This is simply not the case in hockey. I don't even need numbers to prove it, just look at the crowds and attention paid to the men's world junior team every time it's in Canada. It's not even the senior team, yet they usually sell out NHL sized venues. Meanwhile in 2016 the senior women's world championship was hosted in Kamloops, and Canada played in front of crowds of just 4,453 (vs Russia) and 4,234 (vs Finland) in a venue that only seats 5,464 - you think they'd have chosen such a small venue for the men? Hell, there were only 4,007 in attendance for Canada's semi-final vs Finland.

As for keeping a league afloat, you're comparing one league that doesn't have a team in Montreal, Vancouver, or downtown Toronto with one that would. You're also talking about a league that is unable to pay/attract national team players - let's be honest, they can make more than 60k annually playing in Europe or MLS. But the salary structure in CPL is about the same as the NWSL (mandated as 20-50k). A Canadian women's league would therefore be able to afford the big names from the national team, unlike the CPL, which increases attendance, which increases revenue. 

Obviously it's conjecture, but so is the pro-NWSL argument. Much like MLS, they have no interest in developing Canadian talent, they just want to capture the Canadian TV market. They're not going to make money from having more than 3 teams in Canada, assuming the US federation would even allow them to, so that'll be their cap - they might even want no more than 1 team in Canada. So we go that route and we completely ruin the chance of a Canadian league. You think putting a men's league together without the big 3 markets was hard? Good ******* luck getting a women's league.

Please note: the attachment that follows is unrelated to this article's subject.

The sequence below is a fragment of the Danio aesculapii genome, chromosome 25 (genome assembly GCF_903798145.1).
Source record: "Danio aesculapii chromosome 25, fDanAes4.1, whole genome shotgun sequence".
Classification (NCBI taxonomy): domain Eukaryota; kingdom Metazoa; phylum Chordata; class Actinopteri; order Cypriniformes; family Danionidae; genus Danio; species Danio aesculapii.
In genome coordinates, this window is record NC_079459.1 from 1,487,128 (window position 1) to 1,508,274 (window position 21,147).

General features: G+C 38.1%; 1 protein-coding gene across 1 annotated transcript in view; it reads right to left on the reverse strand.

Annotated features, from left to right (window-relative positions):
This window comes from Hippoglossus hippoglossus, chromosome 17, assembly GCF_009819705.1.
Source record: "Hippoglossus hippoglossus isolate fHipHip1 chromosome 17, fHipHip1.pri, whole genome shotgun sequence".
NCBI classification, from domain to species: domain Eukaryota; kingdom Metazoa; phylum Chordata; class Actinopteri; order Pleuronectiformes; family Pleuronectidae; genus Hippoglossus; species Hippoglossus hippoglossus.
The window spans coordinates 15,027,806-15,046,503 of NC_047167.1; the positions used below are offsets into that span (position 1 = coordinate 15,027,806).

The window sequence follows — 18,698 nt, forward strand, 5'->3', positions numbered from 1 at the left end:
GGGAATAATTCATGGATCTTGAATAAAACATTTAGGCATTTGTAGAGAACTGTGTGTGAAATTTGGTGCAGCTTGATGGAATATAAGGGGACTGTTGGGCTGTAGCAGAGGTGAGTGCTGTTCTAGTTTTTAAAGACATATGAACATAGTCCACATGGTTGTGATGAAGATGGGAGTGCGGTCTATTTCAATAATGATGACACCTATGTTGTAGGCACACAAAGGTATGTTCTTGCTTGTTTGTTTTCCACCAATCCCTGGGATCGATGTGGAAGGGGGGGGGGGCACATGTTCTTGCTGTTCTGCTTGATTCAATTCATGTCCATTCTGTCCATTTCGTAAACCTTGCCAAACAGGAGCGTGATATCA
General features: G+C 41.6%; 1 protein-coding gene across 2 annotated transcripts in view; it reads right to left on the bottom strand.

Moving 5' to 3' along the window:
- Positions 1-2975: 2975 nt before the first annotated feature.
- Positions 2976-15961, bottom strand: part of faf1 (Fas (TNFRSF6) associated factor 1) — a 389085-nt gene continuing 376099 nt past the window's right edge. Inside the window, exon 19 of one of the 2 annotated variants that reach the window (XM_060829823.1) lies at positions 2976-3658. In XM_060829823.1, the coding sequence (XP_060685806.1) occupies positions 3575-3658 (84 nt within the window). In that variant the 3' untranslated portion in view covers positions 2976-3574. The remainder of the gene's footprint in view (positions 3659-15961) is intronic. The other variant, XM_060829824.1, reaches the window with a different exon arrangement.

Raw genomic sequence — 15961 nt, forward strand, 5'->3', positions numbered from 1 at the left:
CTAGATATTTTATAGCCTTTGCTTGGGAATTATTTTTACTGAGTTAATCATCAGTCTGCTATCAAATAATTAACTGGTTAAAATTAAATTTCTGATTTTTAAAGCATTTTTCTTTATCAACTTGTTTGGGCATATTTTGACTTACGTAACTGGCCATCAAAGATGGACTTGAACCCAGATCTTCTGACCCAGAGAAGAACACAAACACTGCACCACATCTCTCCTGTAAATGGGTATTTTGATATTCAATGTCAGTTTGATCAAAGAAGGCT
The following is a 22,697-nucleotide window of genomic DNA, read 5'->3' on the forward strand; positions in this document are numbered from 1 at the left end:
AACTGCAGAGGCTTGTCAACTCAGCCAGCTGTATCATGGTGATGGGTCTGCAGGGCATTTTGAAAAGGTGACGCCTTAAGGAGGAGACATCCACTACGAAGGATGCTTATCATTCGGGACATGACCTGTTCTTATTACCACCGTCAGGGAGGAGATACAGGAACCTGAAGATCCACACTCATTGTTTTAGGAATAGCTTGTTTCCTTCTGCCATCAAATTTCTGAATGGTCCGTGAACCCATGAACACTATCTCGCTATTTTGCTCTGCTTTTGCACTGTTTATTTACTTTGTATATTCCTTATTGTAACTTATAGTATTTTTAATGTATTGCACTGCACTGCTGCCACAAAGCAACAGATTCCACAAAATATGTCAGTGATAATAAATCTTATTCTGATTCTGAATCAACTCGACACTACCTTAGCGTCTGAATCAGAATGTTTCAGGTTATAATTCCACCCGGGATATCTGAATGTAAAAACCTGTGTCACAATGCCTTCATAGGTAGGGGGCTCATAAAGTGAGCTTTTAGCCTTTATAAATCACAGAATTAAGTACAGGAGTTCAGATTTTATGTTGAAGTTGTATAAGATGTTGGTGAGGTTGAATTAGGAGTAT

Angel City was announced for 2022. Which suggests the earliest you're getting a Canadian team in NWSL is 2023. So you're willing to wait 3 years to get American scraps, but not willing to wait 3 years for CanPL and the three MLS sides to put together a women's league? You're telling me that MLSE, Joey Saputo, Greg Kerfoot, Bob Young, Atlético Madrid, and Tom Fath couldn't afford to successfully spin off their existing clubs to add a women's side? You're not starting from scratch after all, you have the structure in place already.

So no, it's not taking the more pragmatic approach, it's taking a short-sighted approach that will ultimately harm Canadian soccer.